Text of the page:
Characterization of NCS1-InsP3R1 interaction and its functional significance
Inositol 1,4,5-trisphosphate receptors (InsP3Rs) are endoplasmic reticulum-localized channels that mediate Ca2+ release from the endoplasmic reticulum into the cytoplasm. We previously reported that an EF-hand Ca2+-binding protein, neuronal calcium sensor 1 (NCS1), binds to the InsP3R and thereby increases channel open probability, an event associated with chemotherapy-induced peripheral neuropathy. However, the exact NCS1-binding site on InsP3R remains unknown. Using protein docking, co-immunoprecipitation, and blocking peptides, we mapped the NCS1-binding site to residues 66-110 on the suppressor domain of InsP3R type 1 (InsP3R1). We also identified Leu-89, a residue in the hydrophobic pocket of NCS1, as being critical for facilitating the NCS1-InsP3R1 interaction. Overexpression of WT NCS1 in MDA-MB231 breast cancer cells increased Ca2+ signaling and survival, whereas overexpression of Leu-89 NCS1 variants decreased Ca2+ signaling and survival, further suggesting the importance of this residue in the NCS1-InsP3R1 interaction. In conclusion, we show that NCS1-InsP3R1 interaction enhances intracellular Ca2+ signaling in cells and can be modulated by altering or occluding the hydrophobic pocket of NCS1. This improved understanding of the NCS1-InsP3R1 interaction may facilitate the development of management strategies for diseases resulting from aberrant NCS1 expression.
O-GlcNAc transferase suppresses necroptosis and liver fibrosis
Worldwide, over a billion people suffer from chronic liver diseases, which often lead to fibrosis and then cirrhosis. Treatments for fibrosis remain experimental, in part because no unifying mechanism has been identified that initiates liver fibrosis. Necroptosis has been implicated in multiple liver diseases. Here, we report that O-linked Î²-N-acetylglucosamine (O-GlcNAc) modification protects against hepatocyte necroptosis and initiation of liver fibrosis. Decreased O-GlcNAc levels were seen in patients with alcoholic liver cirrhosis and in mice with ethanol-induced liver injury. Liver-specific O-GlcNAc transferase-KO (OGT-LKO) mice exhibited hepatomegaly and ballooning degeneration at an early age and progressed to liver fibrosis and portal inflammation by 10 weeks of age. OGT-deficient hepatocytes underwent excessive necroptosis and exhibited elevated protein expression levels of receptor-interacting protein kinase 3 (RIPK3) and mixed lineage kinase domain-like (MLKL), which are key mediators of necroptosis. Furthermore, glycosylation of RIPK3 by OGT is associated with reduced RIPK3 protein stability. Taken together, these findings identify OGT as a key suppressor of hepatocyte necroptosis, and OGT-LKO mice may serve as an effective spontaneous genetic model of liver fibrosis.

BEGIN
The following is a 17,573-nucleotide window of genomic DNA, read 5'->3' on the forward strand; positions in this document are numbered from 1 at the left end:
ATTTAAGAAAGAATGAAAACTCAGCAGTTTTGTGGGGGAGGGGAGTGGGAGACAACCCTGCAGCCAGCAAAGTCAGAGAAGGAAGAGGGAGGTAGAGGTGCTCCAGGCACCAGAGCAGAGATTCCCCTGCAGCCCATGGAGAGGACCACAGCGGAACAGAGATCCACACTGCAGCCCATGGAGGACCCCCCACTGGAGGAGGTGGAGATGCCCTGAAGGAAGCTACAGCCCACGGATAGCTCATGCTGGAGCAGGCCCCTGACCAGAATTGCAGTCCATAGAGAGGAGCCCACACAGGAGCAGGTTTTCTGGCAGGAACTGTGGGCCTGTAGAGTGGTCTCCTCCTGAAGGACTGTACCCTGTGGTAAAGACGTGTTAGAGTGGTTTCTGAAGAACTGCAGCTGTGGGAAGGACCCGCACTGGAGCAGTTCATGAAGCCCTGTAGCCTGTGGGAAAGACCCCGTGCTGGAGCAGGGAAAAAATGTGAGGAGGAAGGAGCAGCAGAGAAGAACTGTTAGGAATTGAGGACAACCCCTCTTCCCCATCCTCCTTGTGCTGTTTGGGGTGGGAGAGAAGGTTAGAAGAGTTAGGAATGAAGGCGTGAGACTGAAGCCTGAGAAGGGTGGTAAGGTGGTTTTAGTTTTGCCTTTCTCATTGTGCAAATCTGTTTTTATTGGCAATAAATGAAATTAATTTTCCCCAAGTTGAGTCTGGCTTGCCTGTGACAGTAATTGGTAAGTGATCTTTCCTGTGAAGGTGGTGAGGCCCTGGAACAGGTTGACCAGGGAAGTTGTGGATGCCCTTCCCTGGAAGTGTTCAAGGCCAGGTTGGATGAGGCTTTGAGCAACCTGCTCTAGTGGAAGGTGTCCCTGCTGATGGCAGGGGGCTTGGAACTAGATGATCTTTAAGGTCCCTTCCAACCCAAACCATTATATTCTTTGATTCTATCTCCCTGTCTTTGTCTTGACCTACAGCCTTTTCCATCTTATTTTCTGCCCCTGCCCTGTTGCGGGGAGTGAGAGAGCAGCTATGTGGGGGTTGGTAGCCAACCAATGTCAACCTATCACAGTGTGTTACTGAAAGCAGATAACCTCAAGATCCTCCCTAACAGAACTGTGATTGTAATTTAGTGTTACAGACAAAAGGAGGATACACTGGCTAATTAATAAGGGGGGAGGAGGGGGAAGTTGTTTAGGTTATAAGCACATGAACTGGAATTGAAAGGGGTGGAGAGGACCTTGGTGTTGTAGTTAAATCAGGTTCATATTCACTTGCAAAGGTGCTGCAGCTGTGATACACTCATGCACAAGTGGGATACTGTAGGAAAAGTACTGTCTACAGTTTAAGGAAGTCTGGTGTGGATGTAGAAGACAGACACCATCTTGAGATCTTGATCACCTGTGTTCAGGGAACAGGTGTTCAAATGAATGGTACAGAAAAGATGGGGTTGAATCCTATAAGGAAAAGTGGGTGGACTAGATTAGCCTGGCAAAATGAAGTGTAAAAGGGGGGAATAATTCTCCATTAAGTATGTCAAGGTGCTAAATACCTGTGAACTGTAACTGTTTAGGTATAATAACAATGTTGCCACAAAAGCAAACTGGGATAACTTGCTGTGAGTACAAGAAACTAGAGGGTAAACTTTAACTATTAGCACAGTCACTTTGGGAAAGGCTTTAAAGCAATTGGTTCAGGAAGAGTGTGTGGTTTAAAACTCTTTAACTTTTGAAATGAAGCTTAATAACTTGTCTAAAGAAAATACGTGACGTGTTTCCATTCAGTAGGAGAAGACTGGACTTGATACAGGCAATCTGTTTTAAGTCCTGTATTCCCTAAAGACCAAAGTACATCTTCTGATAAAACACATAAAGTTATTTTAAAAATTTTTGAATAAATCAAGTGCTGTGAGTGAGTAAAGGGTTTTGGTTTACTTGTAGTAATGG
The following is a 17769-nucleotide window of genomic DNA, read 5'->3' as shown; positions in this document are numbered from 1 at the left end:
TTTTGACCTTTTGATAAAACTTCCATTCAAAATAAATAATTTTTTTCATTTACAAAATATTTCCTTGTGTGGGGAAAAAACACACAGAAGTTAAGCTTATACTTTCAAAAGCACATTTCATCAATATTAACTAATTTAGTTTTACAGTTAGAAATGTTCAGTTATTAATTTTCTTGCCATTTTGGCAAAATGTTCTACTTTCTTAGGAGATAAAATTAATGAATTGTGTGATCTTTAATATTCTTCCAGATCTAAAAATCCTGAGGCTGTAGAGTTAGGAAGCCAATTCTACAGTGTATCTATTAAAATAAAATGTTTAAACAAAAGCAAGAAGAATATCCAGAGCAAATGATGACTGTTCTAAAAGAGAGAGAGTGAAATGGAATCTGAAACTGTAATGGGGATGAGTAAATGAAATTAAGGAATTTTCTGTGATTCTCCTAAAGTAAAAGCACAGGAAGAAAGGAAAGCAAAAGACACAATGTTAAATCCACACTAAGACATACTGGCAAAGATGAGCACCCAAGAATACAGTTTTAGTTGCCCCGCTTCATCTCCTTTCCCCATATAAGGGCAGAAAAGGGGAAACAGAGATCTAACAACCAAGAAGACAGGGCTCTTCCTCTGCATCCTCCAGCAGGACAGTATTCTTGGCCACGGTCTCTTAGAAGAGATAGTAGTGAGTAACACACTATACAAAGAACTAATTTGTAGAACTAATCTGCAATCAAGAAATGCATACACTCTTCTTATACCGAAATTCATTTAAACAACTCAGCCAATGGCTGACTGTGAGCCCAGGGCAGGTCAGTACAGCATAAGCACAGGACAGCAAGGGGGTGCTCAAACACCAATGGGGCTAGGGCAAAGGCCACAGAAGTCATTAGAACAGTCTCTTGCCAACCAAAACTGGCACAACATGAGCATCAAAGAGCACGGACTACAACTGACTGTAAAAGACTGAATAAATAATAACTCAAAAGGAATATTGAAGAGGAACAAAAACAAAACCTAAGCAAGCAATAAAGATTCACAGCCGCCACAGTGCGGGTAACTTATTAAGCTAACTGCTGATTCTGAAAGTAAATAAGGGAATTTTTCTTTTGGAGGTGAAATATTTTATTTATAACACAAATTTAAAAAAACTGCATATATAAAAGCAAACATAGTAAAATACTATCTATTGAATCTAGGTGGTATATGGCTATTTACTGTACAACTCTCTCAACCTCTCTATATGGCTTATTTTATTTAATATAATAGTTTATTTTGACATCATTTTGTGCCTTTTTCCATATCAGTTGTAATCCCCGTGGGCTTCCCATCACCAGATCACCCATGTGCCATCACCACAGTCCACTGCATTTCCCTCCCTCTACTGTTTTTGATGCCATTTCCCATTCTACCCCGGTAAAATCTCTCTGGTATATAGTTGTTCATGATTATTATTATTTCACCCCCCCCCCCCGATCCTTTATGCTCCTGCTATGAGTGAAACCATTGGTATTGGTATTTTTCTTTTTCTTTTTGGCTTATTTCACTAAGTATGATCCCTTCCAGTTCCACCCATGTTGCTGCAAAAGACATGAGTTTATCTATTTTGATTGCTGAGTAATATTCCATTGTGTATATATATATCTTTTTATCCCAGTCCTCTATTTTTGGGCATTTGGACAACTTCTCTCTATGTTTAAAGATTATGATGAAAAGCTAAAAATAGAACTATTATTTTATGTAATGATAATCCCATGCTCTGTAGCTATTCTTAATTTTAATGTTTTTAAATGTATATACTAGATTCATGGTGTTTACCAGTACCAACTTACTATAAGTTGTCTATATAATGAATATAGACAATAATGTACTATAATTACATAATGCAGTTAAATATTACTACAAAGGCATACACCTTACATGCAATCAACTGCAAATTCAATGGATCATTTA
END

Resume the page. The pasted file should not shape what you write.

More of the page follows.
Polycystin 2 regulates mitochondrial Ca2+ signaling, bioenergetics, and dynamics through mitofusin 2
Mitochondria and the endoplasmic reticulum (ER) have an intimate functional relationship due to tethering proteins that bring their membranes in close (~30 nm) apposition. One function of this interorganellar junction is to increase the efficiency of Ca2+ transfer into mitochondria, thus stimulating mitochondrial respiration. Here, we showed that the ER cation-permeant channel polycystin 2 (PC2) functions to reduce mitochondria-ER contacts. In cell culture models, PC2 knockdown led to a 50% increase in mitofusin 2 (MFN2) expression, an outer mitochondrial membrane GTPase. Live-cell super-resolution and electron microscopy analyses revealed enhanced MFN2-dependent tethering between the ER and mitochondria in PC2 knockdown cells. PC2 knockdown also led to increased ER-mediated mitochondrial Ca2+ signaling, bioenergetic activation, and mitochondrial density. Mutation or deletion of the gene encoding for PC2 results in autosomal dominant polycystic kidney disease (ADPKD), a condition characterized by numerous fluid-filled cysts. In cell culture models and mice with kidney-specific PC2 knockout, knockdown of MFN2 rescued defective mitochondrial Ca2+ transfer and diminished cell proliferation in kidney cysts. Consistent with these results, cyst-lining epithelial cells from human ADPKD kidneys had a twofold increase in mitochondria and MFN2 expression. Our data suggest that PC2 normally serves to limit key mitochondrial proteins at the ER-mitochondrial interface and acts as a checkpoint for mitochondrial biogenesis and bioenergetics. Loss of this regulation may contribute to the increased oxidative metabolism and aberrant cell proliferation typical of kidney cysts in ADPKD.